PE Week Wire: Tues., May 20, 2008

The Pennsylvania Turnpike is about to get privatized, in a $12.8 billion deal co-led by Citigroup and Spain’s Abertis Infraestructuras. I wonder if that sum includes any rights to the abandoned World of Pigeons barn, which used to be the PA Pike’s version of South of the Border (just as depressing, but with the pungent smell of bird feces)

Ok, maybe a more pertinent question is if this deal will prove a watershed. If approved by the PA legislature, if would be the largest toll-road privatization in U.S. history. It also would come amid a record amount of capital raised for private equity infrastructure funds (and more on the way).

So all the stars seem to be lined up, but sources tell me that the PA Turnpike transaction is more an indicator of market health than an actual market driver.

“State governments built a lot of very good infrastructure in the 1950s and 1960s,” explains a senior infrastructure investor in New York. “But now they need to maintain that infrastructure, and they don’t have the money to do it… They can privatize the existing assets, and then use the extra money to build new projects. The U.S. has a very good municipal finance system – probably the best in the world – but there are limits to it.”

I also suggested that press attention to the PA Turnpike deal could prompt other state governments to examine their own infrastructure assets. This too was shot down as being too late.

“I don’t think there is a governor or state legislature out there that either hasn’t done a privatization, or hasn’t seriously considered one,” says one member of a Wall Street infrastructure team.

He and others add that the real watershed moment for U.S. infrastructure privatization may have come last year, in the form of the sub-prime meltdown. The resulting loss of property tax revenue has exacerbated state budget shortfalls, which in turn have generated more interest in alternative financing solutions.

*** PE-backed bankruptcies are on the rise, which means that firms should pay particular attention to a preliminary ruling handed down last week in Delaware. It related to the manner in which McCown De Leeuw & Co handled the wind-down of portfolio company The Brown Schools. Specifically, certain Brown Schools creditors believed that McCown De Leeuw had engaged in self-serving transactions via its control of the company’s board of directors.

The court found that McCown De Leeuw could indeed be held liable for a legal term called “deepening insolvency.” This means that the firm, if found guilty, not only could need to pay out for damages related to a breach of fiduciary duty, but also for the entire amount the Brown Schools balance sheet deteriorated under McCown De Leeuw’s watch.

Mark Bane, an attorney at Ropes & Gray, says that this state ruling stands in contrast to past Delaware rulings that deepening insolvency would not apply in such situations. He also has a couple of suggestions for PE firms, so that they don’t wind up facing such potential liabilities:

1. Take particular care in deciding to wind down a portfolio company outside of court supervision. Firms often reflexively want to go this route, in order to both secure the firm’s reputation and the portfolio company’s customer and vendor contracts. Such a move, however, can open you up to deepening insolvency claims. If you instead operate under court supervision, such claims cannot apply – even if you follow the exact same set of liquidation transactions.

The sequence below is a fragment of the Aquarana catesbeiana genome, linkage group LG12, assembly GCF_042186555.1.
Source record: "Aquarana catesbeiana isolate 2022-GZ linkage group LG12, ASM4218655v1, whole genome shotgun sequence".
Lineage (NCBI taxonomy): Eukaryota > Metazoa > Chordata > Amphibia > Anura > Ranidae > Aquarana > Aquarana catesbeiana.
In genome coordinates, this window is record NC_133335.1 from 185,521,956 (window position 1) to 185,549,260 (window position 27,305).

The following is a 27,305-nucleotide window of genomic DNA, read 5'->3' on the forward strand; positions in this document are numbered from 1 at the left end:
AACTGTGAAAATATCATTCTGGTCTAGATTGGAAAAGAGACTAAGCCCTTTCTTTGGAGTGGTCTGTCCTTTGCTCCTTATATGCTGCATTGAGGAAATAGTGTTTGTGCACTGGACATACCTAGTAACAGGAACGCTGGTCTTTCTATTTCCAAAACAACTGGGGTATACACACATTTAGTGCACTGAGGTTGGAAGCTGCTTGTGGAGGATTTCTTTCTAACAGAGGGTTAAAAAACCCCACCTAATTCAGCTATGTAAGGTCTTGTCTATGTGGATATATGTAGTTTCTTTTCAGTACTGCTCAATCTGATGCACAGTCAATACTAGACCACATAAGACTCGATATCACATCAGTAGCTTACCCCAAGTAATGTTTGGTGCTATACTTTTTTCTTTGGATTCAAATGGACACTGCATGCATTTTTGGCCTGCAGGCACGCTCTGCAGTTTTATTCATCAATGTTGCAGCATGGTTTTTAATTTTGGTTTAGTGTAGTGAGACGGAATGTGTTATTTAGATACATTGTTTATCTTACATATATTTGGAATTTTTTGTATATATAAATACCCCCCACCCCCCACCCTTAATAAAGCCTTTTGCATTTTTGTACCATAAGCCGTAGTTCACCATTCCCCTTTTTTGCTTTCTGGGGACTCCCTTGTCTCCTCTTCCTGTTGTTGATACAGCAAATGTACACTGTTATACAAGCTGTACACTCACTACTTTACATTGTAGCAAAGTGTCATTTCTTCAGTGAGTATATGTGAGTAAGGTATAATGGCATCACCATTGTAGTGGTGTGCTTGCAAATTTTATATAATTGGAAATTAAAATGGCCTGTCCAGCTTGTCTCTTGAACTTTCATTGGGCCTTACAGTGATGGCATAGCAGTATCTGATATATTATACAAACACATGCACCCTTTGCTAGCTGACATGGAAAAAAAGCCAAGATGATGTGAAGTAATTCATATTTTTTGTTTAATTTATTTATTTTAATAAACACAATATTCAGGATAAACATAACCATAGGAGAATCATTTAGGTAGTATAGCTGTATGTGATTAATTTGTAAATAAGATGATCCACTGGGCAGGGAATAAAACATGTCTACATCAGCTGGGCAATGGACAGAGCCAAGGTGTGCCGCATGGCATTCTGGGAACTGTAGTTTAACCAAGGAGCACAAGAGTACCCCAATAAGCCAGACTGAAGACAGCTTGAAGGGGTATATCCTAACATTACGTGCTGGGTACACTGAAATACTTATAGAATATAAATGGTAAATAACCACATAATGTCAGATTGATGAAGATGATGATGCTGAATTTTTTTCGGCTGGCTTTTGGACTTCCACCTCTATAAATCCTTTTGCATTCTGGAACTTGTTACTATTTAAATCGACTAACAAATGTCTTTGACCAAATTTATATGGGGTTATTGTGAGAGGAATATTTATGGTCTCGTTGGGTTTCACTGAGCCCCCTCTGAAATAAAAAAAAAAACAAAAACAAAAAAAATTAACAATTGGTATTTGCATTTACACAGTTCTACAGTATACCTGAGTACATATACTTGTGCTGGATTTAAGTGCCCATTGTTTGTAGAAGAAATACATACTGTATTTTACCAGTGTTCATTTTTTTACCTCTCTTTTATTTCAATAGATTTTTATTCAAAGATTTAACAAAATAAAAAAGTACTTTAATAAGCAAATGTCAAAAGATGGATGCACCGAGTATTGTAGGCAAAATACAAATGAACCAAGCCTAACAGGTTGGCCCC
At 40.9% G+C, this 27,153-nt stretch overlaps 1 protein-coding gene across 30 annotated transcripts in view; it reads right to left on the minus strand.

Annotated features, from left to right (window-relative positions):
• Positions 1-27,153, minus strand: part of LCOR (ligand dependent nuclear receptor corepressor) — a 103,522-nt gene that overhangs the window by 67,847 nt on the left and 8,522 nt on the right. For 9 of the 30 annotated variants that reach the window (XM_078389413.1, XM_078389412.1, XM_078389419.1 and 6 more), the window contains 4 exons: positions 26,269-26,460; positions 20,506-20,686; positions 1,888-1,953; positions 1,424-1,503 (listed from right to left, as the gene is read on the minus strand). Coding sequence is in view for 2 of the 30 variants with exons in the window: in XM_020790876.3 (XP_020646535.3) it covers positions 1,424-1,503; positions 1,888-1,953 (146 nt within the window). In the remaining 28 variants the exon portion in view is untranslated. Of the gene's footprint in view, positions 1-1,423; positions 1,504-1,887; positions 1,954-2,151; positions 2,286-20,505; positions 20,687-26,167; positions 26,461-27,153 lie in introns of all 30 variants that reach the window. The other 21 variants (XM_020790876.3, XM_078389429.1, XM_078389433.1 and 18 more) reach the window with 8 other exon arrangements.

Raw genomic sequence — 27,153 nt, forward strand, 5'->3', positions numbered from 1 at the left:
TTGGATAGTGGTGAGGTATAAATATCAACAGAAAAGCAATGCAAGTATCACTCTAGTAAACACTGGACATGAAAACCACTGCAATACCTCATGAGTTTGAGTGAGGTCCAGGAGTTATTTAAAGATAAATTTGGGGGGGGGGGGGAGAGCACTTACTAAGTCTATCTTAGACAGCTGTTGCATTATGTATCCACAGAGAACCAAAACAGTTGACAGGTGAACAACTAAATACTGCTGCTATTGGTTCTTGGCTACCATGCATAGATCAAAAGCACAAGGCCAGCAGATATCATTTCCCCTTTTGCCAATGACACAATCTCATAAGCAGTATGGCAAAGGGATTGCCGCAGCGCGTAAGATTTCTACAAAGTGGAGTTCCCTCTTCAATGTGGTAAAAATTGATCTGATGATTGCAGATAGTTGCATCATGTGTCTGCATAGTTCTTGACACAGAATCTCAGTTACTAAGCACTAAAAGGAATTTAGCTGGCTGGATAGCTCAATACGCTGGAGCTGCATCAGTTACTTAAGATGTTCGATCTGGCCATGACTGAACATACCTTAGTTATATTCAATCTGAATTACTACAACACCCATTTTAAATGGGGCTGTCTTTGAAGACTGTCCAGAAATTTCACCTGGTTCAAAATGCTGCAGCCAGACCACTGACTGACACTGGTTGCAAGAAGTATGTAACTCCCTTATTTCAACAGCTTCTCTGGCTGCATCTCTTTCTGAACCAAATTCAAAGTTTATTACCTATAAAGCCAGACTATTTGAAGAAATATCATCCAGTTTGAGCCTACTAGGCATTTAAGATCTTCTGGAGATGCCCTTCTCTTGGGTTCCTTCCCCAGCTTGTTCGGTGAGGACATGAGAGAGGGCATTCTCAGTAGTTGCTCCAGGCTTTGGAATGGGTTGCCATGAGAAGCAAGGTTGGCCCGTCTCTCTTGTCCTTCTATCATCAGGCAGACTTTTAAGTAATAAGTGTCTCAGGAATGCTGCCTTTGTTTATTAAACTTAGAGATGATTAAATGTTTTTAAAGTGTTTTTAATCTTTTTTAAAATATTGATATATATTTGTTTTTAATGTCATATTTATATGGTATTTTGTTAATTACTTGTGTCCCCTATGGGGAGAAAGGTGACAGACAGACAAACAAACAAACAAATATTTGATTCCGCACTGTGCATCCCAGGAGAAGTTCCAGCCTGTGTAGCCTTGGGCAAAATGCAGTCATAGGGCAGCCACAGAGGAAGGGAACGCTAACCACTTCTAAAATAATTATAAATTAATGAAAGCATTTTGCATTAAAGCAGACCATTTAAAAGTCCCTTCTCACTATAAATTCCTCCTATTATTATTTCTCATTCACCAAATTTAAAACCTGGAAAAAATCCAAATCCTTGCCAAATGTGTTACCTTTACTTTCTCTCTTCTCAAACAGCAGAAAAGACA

2. If you do choose to go the out-of-court route, make sure that the board is constantly aware of the fiduciary duty owned the company’s other creditors. This is particular true of equity sponsor representatives on the board. If it comes time to vote on a transaction that could affect the PE firm as a credit, have the firm’s representatives abstain from the vote (i.e., let independent directors handle it).

*** peHUB First Read, including Steve Ballmer getting egged (no, not by Jerry Yang).

Top Three

Tygris Commercial Finance Group, a new mid-market lender, has been formed with over $1.75 billion in equity commitments. Leading the deal were Aquiline Capital Partners, New Mountain Capital and TPG Capital. Diamond Castle Holdings and Hamilton Lane also participated. In related news, Tygris has agreed to acquire equipment finance company US Express Leasing Inc. from DLJ Merchant Banking Partners, and mid-market healthcare equipment finance company MarCap LLC. No financial terms for either acquisition were disclosed.

EPAM Systems, a provider of software development outsourcing in Eastern Europe and Russia, has raised $50 million in new VC funding. Participants include Renaissance Investment Management and Da Vinci Capital co-led the round, and were joined by Euroventures Capital. EPAM had raised $25 million in funding from Siguler Guff & Co. in 2006.

MF Global Ltd. (NYSE: MF), a Bermuda-based futures and options broker, has received a $300 million financing commitment from J.C. Flowers & Co.

VC Deals

Row 44, a Westlake Village, Calif.-based provider of airborne broadband systems for commercial aviation, has raised $21 million in new funding led by PAR Capital Management.

Mimosa Systems Inc., a Santa Clara, Calif.-based provider of live-content archiving solutions, has raised $17 million in Series D funding. Focus Ventures led the round, and was joined by return backers August Capital, Clearstone Venture Partners, JAFCO Ventures and Mayfield Fund. The company has now raised around $51 million since 2004.

Intel Capital has invested RM50 million ($15.5m) in Malaysia-based Green Packet Berhad, a publicly-traded provider ofbroadband network solutions and services. The two companies also will work together to deploy Malaysia’s first nationwide 802.16e WiMAX network.